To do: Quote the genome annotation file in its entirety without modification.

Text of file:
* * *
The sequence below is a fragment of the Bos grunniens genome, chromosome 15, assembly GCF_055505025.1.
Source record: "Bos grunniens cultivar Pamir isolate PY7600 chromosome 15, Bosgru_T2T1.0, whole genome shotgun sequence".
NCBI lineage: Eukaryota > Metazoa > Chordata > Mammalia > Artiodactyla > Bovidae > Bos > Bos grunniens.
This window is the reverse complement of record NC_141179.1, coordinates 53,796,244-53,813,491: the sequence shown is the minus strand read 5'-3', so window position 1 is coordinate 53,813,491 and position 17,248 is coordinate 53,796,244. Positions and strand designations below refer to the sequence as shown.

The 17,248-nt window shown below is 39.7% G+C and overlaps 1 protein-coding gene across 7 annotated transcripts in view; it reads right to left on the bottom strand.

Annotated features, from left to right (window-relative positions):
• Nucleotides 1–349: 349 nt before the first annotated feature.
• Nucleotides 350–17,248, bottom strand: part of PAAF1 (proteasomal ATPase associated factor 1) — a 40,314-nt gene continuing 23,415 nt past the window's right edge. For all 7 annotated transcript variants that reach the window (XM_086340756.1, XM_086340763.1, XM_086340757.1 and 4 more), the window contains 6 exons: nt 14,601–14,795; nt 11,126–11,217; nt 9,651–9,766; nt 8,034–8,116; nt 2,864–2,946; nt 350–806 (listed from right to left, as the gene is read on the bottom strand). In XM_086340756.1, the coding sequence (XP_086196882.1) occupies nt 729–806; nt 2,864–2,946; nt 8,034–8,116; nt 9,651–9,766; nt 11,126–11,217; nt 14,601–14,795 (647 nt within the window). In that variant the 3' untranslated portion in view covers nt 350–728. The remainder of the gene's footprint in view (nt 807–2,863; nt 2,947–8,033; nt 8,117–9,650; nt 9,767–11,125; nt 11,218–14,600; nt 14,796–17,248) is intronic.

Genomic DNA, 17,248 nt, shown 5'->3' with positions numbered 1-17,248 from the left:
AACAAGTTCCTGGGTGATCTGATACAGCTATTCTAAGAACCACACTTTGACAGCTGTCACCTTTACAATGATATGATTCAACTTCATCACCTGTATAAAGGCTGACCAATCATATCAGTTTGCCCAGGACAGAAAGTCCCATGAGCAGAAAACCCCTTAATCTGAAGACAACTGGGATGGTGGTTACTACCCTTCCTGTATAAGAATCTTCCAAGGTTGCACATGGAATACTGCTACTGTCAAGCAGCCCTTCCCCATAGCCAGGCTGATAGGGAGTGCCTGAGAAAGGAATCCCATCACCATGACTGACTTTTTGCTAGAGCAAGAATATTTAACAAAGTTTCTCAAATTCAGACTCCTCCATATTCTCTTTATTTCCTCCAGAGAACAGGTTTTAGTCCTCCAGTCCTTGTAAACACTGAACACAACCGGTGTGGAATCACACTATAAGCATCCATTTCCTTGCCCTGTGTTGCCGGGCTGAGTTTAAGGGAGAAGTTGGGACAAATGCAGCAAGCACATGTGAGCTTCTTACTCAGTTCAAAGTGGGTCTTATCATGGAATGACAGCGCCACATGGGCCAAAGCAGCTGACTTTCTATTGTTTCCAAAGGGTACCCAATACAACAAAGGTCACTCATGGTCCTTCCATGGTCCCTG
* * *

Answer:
The sequence below is a fragment of the Bos grunniens genome, chromosome 15, assembly GCF_055505025.1.
Source record: "Bos grunniens cultivar Pamir isolate PY7600 chromosome 15, Bosgru_T2T1.0, whole genome shotgun sequence".
NCBI lineage: Eukaryota > Metazoa > Chordata > Mammalia > Artiodactyla > Bovidae > Bos > Bos grunniens.
This window is the reverse complement of record NC_141179.1, coordinates 53,796,244-53,813,491: the sequence shown is the minus strand read 5'-3', so window position 1 is coordinate 53,813,491 and position 17,248 is coordinate 53,796,244. Positions and strand designations below refer to the sequence as shown.

The 17,248-nt window shown below is 39.7% G+C and overlaps 1 protein-coding gene across 7 annotated transcripts in view; it reads right to left on the bottom strand.

Annotated features, from left to right (window-relative positions):
• Nucleotides 1–349: 349 nt before the first annotated feature.
• Nucleotides 350–17,248, bottom strand: part of PAAF1 (proteasomal ATPase associated factor 1) — a 40,314-nt gene continuing 23,415 nt past the window's right edge. For all 7 annotated transcript variants that reach the window (XM_086340756.1, XM_086340763.1, XM_086340757.1 and 4 more), the window contains 6 exons: nt 14,601–14,795; nt 11,126–11,217; nt 9,651–9,766; nt 8,034–8,116; nt 2,864–2,946; nt 350–806 (listed from right to left, as the gene is read on the bottom strand). In XM_086340756.1, the coding sequence (XP_086196882.1) occupies nt 729–806; nt 2,864–2,946; nt 8,034–8,116; nt 9,651–9,766; nt 11,126–11,217; nt 14,601–14,795 (647 nt within the window). In that variant the 3' untranslated portion in view covers nt 350–728. The remainder of the gene's footprint in view (nt 807–2,863; nt 2,947–8,033; nt 8,117–9,650; nt 9,767–11,125; nt 11,218–14,600; nt 14,796–17,248) is intronic.

Genomic DNA, 17,248 nt, shown 5'->3' with positions numbered 1-17,248 from the left:
AACAAGTTCCTGGGTGATCTGATACAGCTATTCTAAGAACCACACTTTGACAGCTGTCACCTTTACAATGATATGATTCAACTTCATCACCTGTATAAAGGCTGACCAATCATATCAGTTTGCCCAGGACAGAAAGTCCCATGAGCAGAAAACCCCTTAATCTGAAGACAACTGGGATGGTGGTTACTACCCTTCCTGTATAAGAATCTTCCAAGGTTGCACATGGAATACTGCTACTGTCAAGCAGCCCTTCCCCATAGCCAGGCTGATAGGGAGTGCCTGAGAAAGGAATCCCATCACCATGACTGACTTTTTGCTAGAGCAAGAATATTTAACAAAGTTTCTCAAATTCAGACTCCTCCATATTCTCTTTATTTCCTCCAGAGAACAGGTTTTAGTCCTCCAGTCCTTGTAAACACTGAACACAACCGGTGTGGAATCACACTATAAGCATCCATTTCCTTGCCCTGTGTTGCCGGGCTGAGTTTAAGGGAGAAGTTGGGACAAATGCAGCAAGCACATGTGAGCTTCTTACTCAGTTCAAAGTGGGTCTTATCATGGAATGACAGCGCCACATGGGCCAAAGCAGCTGACTTTCTATTGTTTCCAAAGGGTACCCAATACAACAAAGGTCACTCATGGTCCTTCCATGGTCCCTG